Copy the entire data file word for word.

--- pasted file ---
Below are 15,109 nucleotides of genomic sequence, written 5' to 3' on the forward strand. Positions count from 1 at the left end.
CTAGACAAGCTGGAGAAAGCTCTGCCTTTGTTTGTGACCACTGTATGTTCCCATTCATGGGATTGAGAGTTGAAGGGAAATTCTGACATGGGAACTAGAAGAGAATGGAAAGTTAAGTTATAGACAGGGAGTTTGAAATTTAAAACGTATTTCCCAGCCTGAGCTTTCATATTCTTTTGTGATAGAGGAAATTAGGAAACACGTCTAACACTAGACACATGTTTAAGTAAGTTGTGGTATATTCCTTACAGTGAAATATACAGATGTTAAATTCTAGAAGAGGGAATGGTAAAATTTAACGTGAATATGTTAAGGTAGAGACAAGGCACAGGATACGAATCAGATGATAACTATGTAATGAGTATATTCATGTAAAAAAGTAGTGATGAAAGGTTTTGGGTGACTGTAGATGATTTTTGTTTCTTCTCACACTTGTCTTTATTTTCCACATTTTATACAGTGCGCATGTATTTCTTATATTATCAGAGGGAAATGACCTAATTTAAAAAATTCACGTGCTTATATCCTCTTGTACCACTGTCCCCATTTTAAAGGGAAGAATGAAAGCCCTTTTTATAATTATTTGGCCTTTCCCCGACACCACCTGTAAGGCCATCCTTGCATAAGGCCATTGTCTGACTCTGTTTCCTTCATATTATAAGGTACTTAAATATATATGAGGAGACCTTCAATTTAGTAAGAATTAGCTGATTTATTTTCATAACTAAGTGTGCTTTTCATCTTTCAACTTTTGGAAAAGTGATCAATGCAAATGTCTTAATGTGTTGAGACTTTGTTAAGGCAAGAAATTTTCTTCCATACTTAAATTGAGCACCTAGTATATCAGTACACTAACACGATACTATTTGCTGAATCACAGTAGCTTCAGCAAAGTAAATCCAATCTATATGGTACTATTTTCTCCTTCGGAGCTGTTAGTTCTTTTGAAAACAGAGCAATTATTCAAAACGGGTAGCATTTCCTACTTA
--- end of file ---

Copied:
Below are 15,109 nucleotides of genomic sequence, written 5' to 3' on the forward strand. Positions count from 1 at the left end.
CTAGACAAGCTGGAGAAAGCTCTGCCTTTGTTTGTGACCACTGTATGTTCCCATTCATGGGATTGAGAGTTGAAGGGAAATTCTGACATGGGAACTAGAAGAGAATGGAAAGTTAAGTTATAGACAGGGAGTTTGAAATTTAAAACGTATTTCCCAGCCTGAGCTTTCATATTCTTTTGTGATAGAGGAAATTAGGAAACACGTCTAACACTAGACACATGTTTAAGTAAGTTGTGGTATATTCCTTACAGTGAAATATACAGATGTTAAATTCTAGAAGAGGGAATGGTAAAATTTAACGTGAATATGTTAAGGTAGAGACAAGGCACAGGATACGAATCAGATGATAACTATGTAATGAGTATATTCATGTAAAAAAGTAGTGATGAAAGGTTTTGGGTGACTGTAGATGATTTTTGTTTCTTCTCACACTTGTCTTTATTTTCCACATTTTATACAGTGCGCATGTATTTCTTATATTATCAGAGGGAAATGACCTAATTTAAAAAATTCACGTGCTTATATCCTCTTGTACCACTGTCCCCATTTTAAAGGGAAGAATGAAAGCCCTTTTTATAATTATTTGGCCTTTCCCCGACACCACCTGTAAGGCCATCCTTGCATAAGGCCATTGTCTGACTCTGTTTCCTTCATATTATAAGGTACTTAAATATATATGAGGAGACCTTCAATTTAGTAAGAATTAGCTGATTTATTTTCATAACTAAGTGTGCTTTTCATCTTTCAACTTTTGGAAAAGTGATCAATGCAAATGTCTTAATGTGTTGAGACTTTGTTAAGGCAAGAAATTTTCTTCCATACTTAAATTGAGCACCTAGTATATCAGTACACTAACACGATACTATTTGCTGAATCACAGTAGCTTCAGCAAAGTAAATCCAATCTATATGGTACTATTTTCTCCTTCGGAGCTGTTAGTTCTTTTGAAAACAGAGCAATTATTCAAAACGGGTAGCATTTCCTACTTA